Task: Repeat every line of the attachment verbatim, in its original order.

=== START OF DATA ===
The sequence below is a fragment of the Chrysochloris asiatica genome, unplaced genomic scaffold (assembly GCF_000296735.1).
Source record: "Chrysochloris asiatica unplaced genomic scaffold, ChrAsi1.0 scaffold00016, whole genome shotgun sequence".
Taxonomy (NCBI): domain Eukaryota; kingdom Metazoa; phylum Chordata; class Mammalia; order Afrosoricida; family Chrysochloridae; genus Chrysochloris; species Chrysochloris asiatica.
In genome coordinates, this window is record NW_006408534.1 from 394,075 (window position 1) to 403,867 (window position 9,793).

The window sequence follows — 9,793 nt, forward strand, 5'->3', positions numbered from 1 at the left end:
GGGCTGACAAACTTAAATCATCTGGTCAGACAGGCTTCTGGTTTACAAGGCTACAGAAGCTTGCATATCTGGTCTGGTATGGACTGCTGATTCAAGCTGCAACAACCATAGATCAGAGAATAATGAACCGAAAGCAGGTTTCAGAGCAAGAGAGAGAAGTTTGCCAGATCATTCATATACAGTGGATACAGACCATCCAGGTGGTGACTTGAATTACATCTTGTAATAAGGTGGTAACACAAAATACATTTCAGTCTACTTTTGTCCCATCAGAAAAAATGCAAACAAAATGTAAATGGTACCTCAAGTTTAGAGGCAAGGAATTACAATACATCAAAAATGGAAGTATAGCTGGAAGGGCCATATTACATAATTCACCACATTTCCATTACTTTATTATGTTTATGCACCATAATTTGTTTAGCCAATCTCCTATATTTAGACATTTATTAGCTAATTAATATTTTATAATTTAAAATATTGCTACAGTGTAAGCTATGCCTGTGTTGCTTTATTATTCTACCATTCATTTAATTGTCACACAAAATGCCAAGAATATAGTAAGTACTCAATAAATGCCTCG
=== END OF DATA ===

The sequence below is a fragment of the Chrysochloris asiatica genome, unplaced genomic scaffold (assembly GCF_000296735.1).
Source record: "Chrysochloris asiatica unplaced genomic scaffold, ChrAsi1.0 scaffold00016, whole genome shotgun sequence".
Taxonomy (NCBI): domain Eukaryota; kingdom Metazoa; phylum Chordata; class Mammalia; order Afrosoricida; family Chrysochloridae; genus Chrysochloris; species Chrysochloris asiatica.
In genome coordinates, this window is record NW_006408534.1 from 394,075 (window position 1) to 403,867 (window position 9,793).

The window sequence follows — 9,793 nt, forward strand, 5'->3', positions numbered from 1 at the left end:
GGGCTGACAAACTTAAATCATCTGGTCAGACAGGCTTCTGGTTTACAAGGCTACAGAAGCTTGCATATCTGGTCTGGTATGGACTGCTGATTCAAGCTGCAACAACCATAGATCAGAGAATAATGAACCGAAAGCAGGTTTCAGAGCAAGAGAGAGAAGTTTGCCAGATCATTCATATACAGTGGATACAGACCATCCAGGTGGTGACTTGAATTACATCTTGTAATAAGGTGGTAACACAAAATACATTTCAGTCTACTTTTGTCCCATCAGAAAAAATGCAAACAAAATGTAAATGGTACCTCAAGTTTAGAGGCAAGGAATTACAATACATCAAAAATGGAAGTATAGCTGGAAGGGCCATATTACATAATTCACCACATTTCCATTACTTTATTATGTTTATGCACCATAATTTGTTTAGCCAATCTCCTATATTTAGACATTTATTAGCTAATTAATATTTTATAATTTAAAATATTGCTACAGTGTAAGCTATGCCTGTGTTGCTTTATTATTCTACCATTCATTTAATTGTCACACAAAATGCCAAGAATATAGTAAGTACTCAATAAATGCCTCG